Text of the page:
The Rondo Hatton Report #1

As announced back in October, the inaugural edition of The Rondo Hatton Report is now available for download. Topics explored are:

  • King Kong: A Conversational Analysis – Paul Carr & Michel Delville
  • The Bard Of Baltimore – Kanguy Chow
  • Zappa’s Music Is a Sphere – Guillaume Dauzou & Sabrina Bergamin
  • Author/Recipient Relationships in FZ Movies – Manuel de la Fuente
  • My Dogs Are Barking – Andrew Greenaway
  • Trouble With Pigs And Ponies – Andy Hollinden
  • FZ And The English Language – John Loska
  • When Zappa Played Like Coltrane – Philippe Mérigot
  • La Dérive Uncle Meat – Didier Mervelet
  • Waxing Lyrical; Why I Love Frank – Sarah Moore
  • Isn’t It Romantic, Punky? – Simon Prentis
  • Frank Zappa Versus the People – Pacôme Thiellement
  • Are You Hung Up? – Hugo Vanneck
  • On “Oh No” From Weasels Ripped My Flesh – Ben Watson

Direct link to the PDF.

Happy reading, and happy holidays!

24 Responses to “The Rondo Hatton Report #1”

  1. Thinman says:

    Very interesting read. Very interesting thoughts.

    A quote from Thinman:

    LA DÉRIVE UNCLE MEAT by Didier Mervelet:
    “The Yellow Shark” is an easy-to-use compendium of everything Zappa composed in the field of serious orchestral music. It is formatted for the ears of classical radio stations listeners.

    “Civilization Phaze III” is a self-indulgent and redundant work. This posthumous piece, probably designed as such by Zappa himself, misses the point of opening new horizons.

    Viewed from the distance of many years now, I agree with this. “The Yellow Shark” is very clean in a sense that it can be boring. I had been at one of the performances and don’t listen to the CD very often though.

    “Civilization” was a step forward from other Synclavier works, but my opinion is, Frank still used the machine in a very conservative way. He missed the chance to do something different than toying around with it and using it as a replacement for real musicians. Though I was fascinated when this was new I now rarely listen to it.

    In my opinion Franks later years emphasized his “pratical conservative” approach too much.

    Th.

  2. jonnybutter says:

    I was going to cite the very same passage, but with the opposite opinion.

    I wonder why so many people who are putative fans of Frank’s music – or who are at least interested enough in it to listen and write about it – DON’T LIKE IT? Why do people like that use their interest (or even fandom) to express so much resentment and envy?

    The description of the Yellow Shark music is almost meaningless. The author dismisses 80% of the music, and complains (implicitly) about the more familiar, tonal, older stuff. What is critical or interesting about calling it ‘formatted for the ears of classical radio listeners’? Does that say anything about the music?

    As for Civ Phase 3: if you dismiss a large, complex, extremely subtle work because you don’t understand it, who’s being ‘self-indulgent’? Writing the article from which the above quote is taken *defines* self-indulgence.

    If you’re a fan (like thinman) and don’t like to listen to Civ 3, fine. I don’t see anything wrong with that, and I would bet Frank wouldn’t either. But if you are a pseudo intellectual, musically ignorant, un-self-aware, critic, who contributes absolutely nothing of value or beauty to the world – contributes nothing at all but reflections of your own secret (and accurate) low regard for yourself – I do have a problem with that. I have far more regard and respect for Brittney Spears and Donny Osmond than for critics like this, since they actually *do* something and their audience enjoys it. The very kinds of people Frank rightly hated with passion, have an article about his music in the Rondo Hatton! I mean, it’s weird.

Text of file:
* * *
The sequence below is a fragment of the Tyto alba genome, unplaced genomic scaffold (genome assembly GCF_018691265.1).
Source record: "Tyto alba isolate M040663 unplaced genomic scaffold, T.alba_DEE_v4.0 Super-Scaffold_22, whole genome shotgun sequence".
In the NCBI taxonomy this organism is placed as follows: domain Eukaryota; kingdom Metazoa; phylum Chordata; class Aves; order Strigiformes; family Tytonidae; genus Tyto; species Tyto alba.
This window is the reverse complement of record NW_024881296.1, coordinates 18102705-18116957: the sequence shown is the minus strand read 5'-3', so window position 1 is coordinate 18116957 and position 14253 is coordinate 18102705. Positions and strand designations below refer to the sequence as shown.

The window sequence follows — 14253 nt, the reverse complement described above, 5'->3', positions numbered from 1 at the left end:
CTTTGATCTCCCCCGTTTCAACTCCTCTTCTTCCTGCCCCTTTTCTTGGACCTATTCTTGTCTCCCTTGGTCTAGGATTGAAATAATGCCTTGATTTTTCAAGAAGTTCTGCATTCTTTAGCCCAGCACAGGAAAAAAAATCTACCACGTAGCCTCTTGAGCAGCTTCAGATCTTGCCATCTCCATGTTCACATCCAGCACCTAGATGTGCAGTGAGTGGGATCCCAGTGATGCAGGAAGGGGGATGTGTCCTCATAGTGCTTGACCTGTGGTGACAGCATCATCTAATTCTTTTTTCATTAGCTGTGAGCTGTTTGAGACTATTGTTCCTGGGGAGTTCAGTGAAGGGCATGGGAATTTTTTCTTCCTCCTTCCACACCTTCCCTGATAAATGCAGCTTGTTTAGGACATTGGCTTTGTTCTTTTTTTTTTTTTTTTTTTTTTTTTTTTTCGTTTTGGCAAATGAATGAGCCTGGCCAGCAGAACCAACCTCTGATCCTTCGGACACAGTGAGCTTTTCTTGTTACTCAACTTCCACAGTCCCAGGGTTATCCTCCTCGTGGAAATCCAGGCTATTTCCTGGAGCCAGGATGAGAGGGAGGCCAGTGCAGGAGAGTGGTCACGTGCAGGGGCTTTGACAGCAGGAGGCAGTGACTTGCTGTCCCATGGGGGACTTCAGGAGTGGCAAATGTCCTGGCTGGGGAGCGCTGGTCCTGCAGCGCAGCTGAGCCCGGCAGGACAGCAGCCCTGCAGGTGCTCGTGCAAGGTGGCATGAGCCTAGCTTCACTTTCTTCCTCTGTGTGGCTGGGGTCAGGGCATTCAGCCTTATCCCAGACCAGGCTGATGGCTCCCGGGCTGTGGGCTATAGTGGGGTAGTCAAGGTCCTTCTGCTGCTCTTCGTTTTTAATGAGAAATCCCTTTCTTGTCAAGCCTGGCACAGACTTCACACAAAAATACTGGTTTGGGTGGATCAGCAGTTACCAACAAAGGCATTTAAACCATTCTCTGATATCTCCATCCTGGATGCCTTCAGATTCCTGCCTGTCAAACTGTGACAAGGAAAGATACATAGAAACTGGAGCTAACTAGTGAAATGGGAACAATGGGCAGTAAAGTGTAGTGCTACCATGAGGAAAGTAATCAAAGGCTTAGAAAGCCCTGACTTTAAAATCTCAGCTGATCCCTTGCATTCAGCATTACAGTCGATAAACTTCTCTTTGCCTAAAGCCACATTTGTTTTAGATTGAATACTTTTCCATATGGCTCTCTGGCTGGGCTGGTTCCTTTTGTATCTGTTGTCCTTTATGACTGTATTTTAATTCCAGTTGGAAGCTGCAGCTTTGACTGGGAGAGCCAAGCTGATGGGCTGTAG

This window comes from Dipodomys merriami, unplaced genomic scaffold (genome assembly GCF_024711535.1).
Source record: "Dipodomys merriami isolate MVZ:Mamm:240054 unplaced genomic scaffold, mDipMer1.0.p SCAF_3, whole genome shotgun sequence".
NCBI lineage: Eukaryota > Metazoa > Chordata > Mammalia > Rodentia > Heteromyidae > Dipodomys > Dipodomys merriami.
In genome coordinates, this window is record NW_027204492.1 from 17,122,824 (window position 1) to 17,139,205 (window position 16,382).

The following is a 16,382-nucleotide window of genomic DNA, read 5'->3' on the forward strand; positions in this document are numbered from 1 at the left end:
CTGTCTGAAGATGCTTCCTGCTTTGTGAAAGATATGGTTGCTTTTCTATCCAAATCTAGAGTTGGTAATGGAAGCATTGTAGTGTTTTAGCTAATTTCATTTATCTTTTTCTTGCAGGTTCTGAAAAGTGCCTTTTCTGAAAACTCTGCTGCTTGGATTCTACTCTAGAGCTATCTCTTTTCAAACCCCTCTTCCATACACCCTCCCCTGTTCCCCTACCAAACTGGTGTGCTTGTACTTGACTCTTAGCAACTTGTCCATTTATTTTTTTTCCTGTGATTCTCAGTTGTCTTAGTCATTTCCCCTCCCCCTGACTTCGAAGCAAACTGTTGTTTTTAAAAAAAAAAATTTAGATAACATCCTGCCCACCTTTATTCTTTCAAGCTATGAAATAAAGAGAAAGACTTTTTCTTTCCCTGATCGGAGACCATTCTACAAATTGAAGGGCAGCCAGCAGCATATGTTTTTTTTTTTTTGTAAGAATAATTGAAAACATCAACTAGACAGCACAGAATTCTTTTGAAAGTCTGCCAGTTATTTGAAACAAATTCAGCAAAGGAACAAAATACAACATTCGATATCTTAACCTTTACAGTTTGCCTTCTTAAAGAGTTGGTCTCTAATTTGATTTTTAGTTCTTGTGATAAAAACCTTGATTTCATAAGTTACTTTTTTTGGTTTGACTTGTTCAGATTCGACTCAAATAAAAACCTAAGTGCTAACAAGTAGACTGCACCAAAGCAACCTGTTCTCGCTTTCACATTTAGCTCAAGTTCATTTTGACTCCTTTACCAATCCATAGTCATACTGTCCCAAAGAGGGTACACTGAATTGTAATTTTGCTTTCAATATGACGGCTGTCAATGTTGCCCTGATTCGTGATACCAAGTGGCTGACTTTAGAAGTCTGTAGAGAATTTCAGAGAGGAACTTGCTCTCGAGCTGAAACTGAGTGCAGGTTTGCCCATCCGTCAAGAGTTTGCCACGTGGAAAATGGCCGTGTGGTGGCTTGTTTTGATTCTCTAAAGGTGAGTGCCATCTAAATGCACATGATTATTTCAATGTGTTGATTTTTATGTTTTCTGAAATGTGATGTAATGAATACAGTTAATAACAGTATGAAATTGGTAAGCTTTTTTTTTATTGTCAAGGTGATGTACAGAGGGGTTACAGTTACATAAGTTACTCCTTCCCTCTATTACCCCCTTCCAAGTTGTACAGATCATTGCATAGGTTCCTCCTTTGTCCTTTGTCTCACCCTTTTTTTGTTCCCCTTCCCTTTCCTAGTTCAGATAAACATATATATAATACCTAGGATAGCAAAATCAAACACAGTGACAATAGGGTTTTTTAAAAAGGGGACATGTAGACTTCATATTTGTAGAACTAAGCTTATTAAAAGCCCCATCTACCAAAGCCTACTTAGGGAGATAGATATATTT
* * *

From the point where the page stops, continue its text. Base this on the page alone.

3. Thinman says:

    A quote from jonnybutter:

    … If you’re a fan (like thinman) and don’t like to listen to Civ 3, fine. …

    I consider this discussion to be very interesting. Because I think it is possible to be a hardcore-fanatic, to like something, and to be critical about it at the same time. When I am critical about something from Frank’s catalog then it is “complaining on a high level” of course (there is huge difference between “The LSO plays Phil Collins and “The Yellow Shark” for sure).

    And I get critical about Frank’s work the more time passes by. Because I have listened to all of it a million times and my viewpoint about what is important about Frank’s work changed over the years. And it keeps changing, because I discover new aspects everytime. And that can also include negative aspects.

    I like to listen to Civ. Phaze III and Yellow Sh. but I can notice positive and negative aspects in both.

    Frank took and missed chances like every artists. Strangely I always thought using factory sounds for Francesco was a good idea and One Shot Deal is the best of the posthumous ZFT compilations (two of my opinions totally opposite to almost everyone else).

    Th.

  4. jonnybutter says:

    OK, I went back and read the article again, after having whipped through it last night, and…I was a little off – but only a little.

    The writer is not a professional critic, as I sort of suggested. He is just a guy with an opinion – a guy who thinks talking like Zappa makes you think like him. It’s very juvenile. The guy is entitled to his opinion, but I’m entitled to mine too, and I fart in his general direction. My advice to him: don’t judge something you don’t understand. When Zappa used simple language to render judgment about big things, it didn’t mean he hadn’t carefully considered that judgment before making it. Being superficial and facile is not what de-mystifying is about.